To prove Green committed the offenses, the State was required to establish that he possessed the powder and crack cocaine with an intent to distribute while he was within a one-half mile radius of the grounds of an elementary, middle, secondary or vocational school. See id.; Brown v. State, 343 S.C. 342, 540 S.E.2d 846 (2001). Green argues that because the State's evidence failed to show he was within a one-half mile distance from the Beaufort Academy school buildings, he was entitled to a directed verdict of acquittal. According to Green, "the clear intent of the [L]egislature in enacting § 44-53-445(A) was to prohibit the distribution of drugs within one-half mile of that portion of the school regularly - or at least occasionally - used for school activities and where it could reasonably be assumed students would be present." We disagree.
A penal statute is construed strictly in favor of the defendant and against the State. Brown, 343 S.C. at 348, 540 S.E.2d at 849. This Court's primary purpose in construing a statute, however, is to ascertain the intent of the Legislature. Id.; State v. Johnson, 347 S.C. 67, 552 S.E.2d 339 (Ct. App. 2001). In so doing, "words must be given their plain and ordinary meaning without resort to subtle or forced construction to limit or expand the statute's operation." State v. Blackmon, 304 S.C. 270, 273, 403 S.E.2d 660, 662 (1991). When a statute's terms are clear and unambiguous, they must be applied according to their literal meaning. Id.; Brown, 343 S.C. at 348, 540 S.E.2d at 850.
Section 44-53-445 clearly and unambiguously prohibits distribution of a controlled substance within a one-half mile radius of school grounds. The term "grounds," in common and ordinary usage, means the "land surrounding or attached to a house or other building." Webster's New World College Dictionary 627 (4th ed. 1999). We therefore find the term as used in § 44-53-445(A) includes all school-owned property contiguous to or surrounding the school's physical plant. To hold otherwise would impermissibly expand the meaning of the statute's clear terms. See Brown, 343 S.C. at 349, 540 S.E.2d at 850. (3)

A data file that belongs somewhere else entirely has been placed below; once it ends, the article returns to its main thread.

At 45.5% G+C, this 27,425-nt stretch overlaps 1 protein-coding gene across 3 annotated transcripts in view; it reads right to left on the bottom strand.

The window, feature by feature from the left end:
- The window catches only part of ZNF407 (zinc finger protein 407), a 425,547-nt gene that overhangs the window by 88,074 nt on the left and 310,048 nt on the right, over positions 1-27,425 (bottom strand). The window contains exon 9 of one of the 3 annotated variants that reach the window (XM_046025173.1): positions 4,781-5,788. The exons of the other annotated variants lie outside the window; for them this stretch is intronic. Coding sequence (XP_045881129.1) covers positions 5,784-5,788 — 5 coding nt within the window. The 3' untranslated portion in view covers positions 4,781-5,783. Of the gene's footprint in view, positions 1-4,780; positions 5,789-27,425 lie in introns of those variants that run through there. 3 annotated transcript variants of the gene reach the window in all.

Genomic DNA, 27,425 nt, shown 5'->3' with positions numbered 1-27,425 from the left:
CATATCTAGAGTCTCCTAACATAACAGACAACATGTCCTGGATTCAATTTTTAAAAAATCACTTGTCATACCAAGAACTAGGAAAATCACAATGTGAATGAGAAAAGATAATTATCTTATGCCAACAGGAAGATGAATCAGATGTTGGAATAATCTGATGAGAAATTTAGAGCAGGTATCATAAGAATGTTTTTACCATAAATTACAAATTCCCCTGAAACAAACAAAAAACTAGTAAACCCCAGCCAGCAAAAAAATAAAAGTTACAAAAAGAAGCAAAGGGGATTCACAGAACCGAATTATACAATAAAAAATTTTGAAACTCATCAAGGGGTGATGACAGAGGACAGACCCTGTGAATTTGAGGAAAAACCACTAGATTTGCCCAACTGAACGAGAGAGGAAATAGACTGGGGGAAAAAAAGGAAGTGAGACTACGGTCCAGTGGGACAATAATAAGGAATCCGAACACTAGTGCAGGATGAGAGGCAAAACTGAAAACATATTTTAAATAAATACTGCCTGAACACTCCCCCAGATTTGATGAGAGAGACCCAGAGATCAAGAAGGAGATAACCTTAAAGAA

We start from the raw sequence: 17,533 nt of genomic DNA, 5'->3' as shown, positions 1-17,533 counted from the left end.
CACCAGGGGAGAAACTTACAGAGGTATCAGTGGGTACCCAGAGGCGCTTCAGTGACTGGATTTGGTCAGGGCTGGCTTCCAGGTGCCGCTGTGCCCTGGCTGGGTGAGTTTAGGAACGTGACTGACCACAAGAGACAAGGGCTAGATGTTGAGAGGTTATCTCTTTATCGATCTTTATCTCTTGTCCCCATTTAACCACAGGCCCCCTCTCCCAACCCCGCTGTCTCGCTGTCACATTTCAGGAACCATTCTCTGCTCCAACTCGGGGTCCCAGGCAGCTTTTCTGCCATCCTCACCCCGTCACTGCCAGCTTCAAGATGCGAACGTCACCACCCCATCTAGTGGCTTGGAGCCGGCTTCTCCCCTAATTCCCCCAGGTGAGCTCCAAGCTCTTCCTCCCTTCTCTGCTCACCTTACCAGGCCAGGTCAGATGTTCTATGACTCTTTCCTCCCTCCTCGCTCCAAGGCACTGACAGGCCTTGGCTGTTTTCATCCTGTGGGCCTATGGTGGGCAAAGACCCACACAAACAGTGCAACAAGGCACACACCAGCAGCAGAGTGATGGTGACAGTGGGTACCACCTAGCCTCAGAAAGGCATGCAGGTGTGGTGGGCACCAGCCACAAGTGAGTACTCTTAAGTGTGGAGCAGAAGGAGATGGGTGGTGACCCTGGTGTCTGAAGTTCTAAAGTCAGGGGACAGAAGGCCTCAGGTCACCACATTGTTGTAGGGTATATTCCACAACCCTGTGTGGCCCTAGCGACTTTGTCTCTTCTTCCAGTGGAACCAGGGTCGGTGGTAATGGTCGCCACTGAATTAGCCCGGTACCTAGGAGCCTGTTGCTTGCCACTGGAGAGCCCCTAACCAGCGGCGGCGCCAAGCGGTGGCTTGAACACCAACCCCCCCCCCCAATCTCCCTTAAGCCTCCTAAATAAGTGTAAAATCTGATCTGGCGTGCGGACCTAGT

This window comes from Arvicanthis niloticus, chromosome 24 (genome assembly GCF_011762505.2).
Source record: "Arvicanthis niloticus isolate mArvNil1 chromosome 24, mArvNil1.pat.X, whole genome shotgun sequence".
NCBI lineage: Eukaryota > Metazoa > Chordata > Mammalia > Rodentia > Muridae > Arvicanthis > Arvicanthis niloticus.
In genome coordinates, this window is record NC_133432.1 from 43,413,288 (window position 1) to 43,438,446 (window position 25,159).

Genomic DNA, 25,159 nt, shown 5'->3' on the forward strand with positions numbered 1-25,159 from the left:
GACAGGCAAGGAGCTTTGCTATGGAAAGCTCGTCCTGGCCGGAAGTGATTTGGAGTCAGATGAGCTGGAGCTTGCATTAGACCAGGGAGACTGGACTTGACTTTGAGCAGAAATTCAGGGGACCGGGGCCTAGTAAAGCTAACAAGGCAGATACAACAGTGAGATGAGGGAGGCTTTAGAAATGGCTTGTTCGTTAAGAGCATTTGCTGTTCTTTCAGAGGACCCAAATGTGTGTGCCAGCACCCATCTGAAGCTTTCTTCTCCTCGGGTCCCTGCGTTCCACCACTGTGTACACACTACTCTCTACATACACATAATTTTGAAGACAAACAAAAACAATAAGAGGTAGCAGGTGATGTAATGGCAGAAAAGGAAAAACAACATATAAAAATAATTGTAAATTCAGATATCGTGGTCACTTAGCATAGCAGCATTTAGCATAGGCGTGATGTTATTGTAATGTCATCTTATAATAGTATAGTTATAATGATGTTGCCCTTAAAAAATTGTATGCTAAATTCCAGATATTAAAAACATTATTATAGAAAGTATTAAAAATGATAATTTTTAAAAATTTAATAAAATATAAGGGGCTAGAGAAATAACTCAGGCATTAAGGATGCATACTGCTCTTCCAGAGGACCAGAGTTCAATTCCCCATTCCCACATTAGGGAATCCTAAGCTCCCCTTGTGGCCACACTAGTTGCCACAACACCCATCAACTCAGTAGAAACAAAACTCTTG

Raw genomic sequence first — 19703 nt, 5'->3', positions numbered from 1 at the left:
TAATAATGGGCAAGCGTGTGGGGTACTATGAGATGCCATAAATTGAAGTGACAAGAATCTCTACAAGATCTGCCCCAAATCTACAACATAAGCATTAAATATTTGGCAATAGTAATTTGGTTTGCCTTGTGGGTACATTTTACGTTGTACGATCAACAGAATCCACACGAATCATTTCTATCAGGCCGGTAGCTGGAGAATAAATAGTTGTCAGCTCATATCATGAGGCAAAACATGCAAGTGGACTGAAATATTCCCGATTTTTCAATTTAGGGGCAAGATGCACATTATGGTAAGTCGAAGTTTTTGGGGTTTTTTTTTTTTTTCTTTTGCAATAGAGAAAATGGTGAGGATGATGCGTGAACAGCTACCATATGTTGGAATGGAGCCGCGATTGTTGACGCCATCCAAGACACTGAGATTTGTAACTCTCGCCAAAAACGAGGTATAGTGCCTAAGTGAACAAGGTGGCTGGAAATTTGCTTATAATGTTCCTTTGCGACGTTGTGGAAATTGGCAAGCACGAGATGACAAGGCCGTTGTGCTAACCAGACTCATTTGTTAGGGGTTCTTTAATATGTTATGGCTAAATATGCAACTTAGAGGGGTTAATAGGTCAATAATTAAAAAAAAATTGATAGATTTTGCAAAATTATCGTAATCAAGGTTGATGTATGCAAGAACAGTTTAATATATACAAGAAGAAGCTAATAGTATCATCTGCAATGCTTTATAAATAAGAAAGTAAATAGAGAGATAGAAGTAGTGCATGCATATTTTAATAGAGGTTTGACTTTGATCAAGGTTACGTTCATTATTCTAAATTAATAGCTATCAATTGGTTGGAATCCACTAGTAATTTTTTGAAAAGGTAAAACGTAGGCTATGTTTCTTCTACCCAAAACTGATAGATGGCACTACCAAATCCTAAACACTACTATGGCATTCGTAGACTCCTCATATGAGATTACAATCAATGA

Moreover, this construction is consistent with the purpose and policy underlying drug-free "safety zone" statutes. See generally 28A C.J.S. Drugs & Narcotics § 275 (1996) ("The purpose of such a statute is not only to create a drug-free atmosphere on school grounds, but also to create a permanent drug free buffer zone around these areas."). As the New Jersey supreme court has noted:
Although the Legislature surely intended to prevent people from selling drugs to and around school children, it also meant to ensure "that areas surrounding schools must be kept drug free if they are to serve as the primary medium for educating young people as to the dangers of drug use." The insulation of those children was to be complete and total. [I]t is no defense that children were not present, school was not in session, or that [the] defendant was unaware of his/her proximity to school property.
State v. Ivory, 592 A.2d 205, 211 (N.J. 1991) (internal citations omitted).
Because Green admits the evidence established the trash pile was within one-half mile of the Beaufort Academy property line, the trial court did not err in denying his motion for directed verdict on the proximity charges.
HEARN, C.J., and CONNOR, J., concur.
1. Although Green asserts eight separate issues on appeal, they may be stated essentially as two arguments, i.e., whether the trial court erred in refusing his motions for directed verdict because 1) the evidence was obtained in violation of the Fourth Amendment and/or state constitution and 2) the State failed to prove the necessary elements of S.C. Code Ann. § 44-53-445 (2002) regarding distribution within one-half mile of a school. In addition, we note that Green's reference to his motions for JNOV, a civil post-trial motion, is misplaced; in a criminal case, a new trial motion "is the only available post-trial motion addressing the sufficiency of evidence." State v. Miller, 287 S.C. 280, 287 n.2, 337 S.E.2d 883, 887 n.2 (1985). We address Green's arguments, however, because he also properly moved for a new trial.
2. See State v. Blassingame, 271 S.C. 44, 47-48, 244 S.E.2d 528, 530 (1978) ("Whenever evidence is introduced that was allegedly obtained by conduct violative of the defendant's constitutional rights, the defendant is entitled to have the trial judge conduct an evidentiary hearing out of the presence of the jury at this threshold point to establish the circumstances under which it was seized.") (emphasis added), modified by State v. Patton, 322 S.C. 408, 472 S.E.2d 245 (1996).
3. If the Legislature had intended the statute to apply only to areas where school activities are actually conducted, it certainly could have done so. See, e.g., State v. Ivory, 592 A.2d 205, 206-07 (N.J. 1991) (discussing New Jersey statute prohibiting distribution of controlled substances "while on any school property used for school purposes").